January 20 – March 20, 2006
“…if on previous occasions in his march-past in front of the picture-walls, he was lulled by the painting into a certain passivity, now our design should make the man active. This should be the purpose of the room.” –El Lissitzky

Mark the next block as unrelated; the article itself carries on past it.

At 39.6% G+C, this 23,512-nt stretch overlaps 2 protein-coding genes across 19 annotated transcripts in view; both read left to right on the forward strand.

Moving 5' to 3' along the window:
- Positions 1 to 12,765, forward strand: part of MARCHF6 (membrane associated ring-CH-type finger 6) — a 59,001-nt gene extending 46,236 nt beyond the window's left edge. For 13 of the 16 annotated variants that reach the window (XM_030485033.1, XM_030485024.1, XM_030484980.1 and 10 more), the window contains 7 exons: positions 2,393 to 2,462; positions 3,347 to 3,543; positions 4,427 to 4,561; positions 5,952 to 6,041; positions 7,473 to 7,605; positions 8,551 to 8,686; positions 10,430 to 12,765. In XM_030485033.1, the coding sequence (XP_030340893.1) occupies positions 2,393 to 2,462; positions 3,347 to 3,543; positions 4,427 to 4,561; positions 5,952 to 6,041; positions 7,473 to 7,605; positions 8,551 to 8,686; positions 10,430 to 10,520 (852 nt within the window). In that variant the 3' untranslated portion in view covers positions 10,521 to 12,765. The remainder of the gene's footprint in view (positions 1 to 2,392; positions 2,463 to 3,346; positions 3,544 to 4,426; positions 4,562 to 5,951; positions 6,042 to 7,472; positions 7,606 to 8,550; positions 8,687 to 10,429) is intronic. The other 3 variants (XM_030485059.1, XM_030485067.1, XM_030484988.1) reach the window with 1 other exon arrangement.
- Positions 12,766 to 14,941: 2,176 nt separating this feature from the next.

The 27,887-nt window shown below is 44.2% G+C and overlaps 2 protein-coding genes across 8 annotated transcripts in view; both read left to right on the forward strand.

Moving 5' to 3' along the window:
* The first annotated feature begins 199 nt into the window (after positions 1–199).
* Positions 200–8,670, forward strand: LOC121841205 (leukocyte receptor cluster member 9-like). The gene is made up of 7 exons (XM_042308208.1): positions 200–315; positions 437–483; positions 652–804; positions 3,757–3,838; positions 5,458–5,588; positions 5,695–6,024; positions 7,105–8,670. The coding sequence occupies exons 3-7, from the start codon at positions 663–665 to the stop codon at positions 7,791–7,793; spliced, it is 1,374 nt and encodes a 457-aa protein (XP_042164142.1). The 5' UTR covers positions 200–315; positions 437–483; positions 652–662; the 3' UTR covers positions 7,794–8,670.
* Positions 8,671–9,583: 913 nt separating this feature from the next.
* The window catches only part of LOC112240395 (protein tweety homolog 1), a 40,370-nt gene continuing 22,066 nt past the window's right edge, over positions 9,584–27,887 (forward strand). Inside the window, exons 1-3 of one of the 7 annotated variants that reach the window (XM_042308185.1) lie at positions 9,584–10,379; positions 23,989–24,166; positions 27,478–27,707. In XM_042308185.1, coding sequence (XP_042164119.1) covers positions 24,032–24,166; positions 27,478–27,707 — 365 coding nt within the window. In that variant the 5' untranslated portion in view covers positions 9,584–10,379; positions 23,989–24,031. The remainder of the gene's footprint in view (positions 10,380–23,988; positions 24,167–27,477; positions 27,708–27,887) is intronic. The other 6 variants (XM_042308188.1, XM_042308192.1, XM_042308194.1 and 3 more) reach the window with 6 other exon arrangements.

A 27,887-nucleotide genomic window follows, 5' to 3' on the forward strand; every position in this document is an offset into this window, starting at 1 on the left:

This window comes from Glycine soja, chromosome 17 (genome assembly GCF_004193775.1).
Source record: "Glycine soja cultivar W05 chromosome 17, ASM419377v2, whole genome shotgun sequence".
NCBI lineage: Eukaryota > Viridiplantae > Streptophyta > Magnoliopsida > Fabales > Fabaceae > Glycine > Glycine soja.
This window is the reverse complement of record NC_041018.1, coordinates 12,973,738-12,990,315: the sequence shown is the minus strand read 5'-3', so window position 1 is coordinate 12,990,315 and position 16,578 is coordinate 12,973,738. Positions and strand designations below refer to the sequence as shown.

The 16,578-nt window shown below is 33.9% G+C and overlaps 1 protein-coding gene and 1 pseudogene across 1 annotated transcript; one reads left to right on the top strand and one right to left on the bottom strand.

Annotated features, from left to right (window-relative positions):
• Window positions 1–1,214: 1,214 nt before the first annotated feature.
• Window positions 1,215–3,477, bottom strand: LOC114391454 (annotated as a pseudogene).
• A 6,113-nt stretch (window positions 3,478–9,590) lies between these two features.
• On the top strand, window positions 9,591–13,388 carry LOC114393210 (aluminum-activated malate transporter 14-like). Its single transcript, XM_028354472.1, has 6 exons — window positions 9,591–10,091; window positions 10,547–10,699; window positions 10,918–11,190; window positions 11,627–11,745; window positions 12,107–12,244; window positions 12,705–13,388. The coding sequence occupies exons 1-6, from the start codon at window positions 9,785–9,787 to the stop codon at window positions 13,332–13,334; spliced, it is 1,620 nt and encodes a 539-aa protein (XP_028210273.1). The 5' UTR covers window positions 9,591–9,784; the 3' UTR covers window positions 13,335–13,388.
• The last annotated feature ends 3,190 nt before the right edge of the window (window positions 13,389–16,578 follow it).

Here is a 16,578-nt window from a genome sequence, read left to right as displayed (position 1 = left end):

The desire to jolt the museum visitor out of passive contemplation dates back at least to the beginning of the century, when Russian artists El Lissitzky and Vladimir Tatlin broke the two-dimensional plane of the wall with the assemblages that gave the Constructivist movement its name. In the 1960s, performance artist Allan Kaprow attempted to erase the distance he perceived still existed between art and the viewer by creating work that encouraged participation. His “Environments” – room-size multimedia works that could be entered physically – were inherently politically charged, constructed with non-art materials in alternative spaces to promote art as a social, everyday experience. Kaprow’s experiential philosophy is encompassed within installation art, a hybrid form of artmaking that considers the architectural framework, and the realm of viewer experience within it, as key elements. This relationship is a dynamic one, as the six installations in Activator attest. Energy is their connective element: with fluorescent-lit Styrofoam, computer-generated sound, vibrant color, humor, tension, playful scale, and directed movement, the artists in this exhibition refocus our attention on the museum space as an active presence.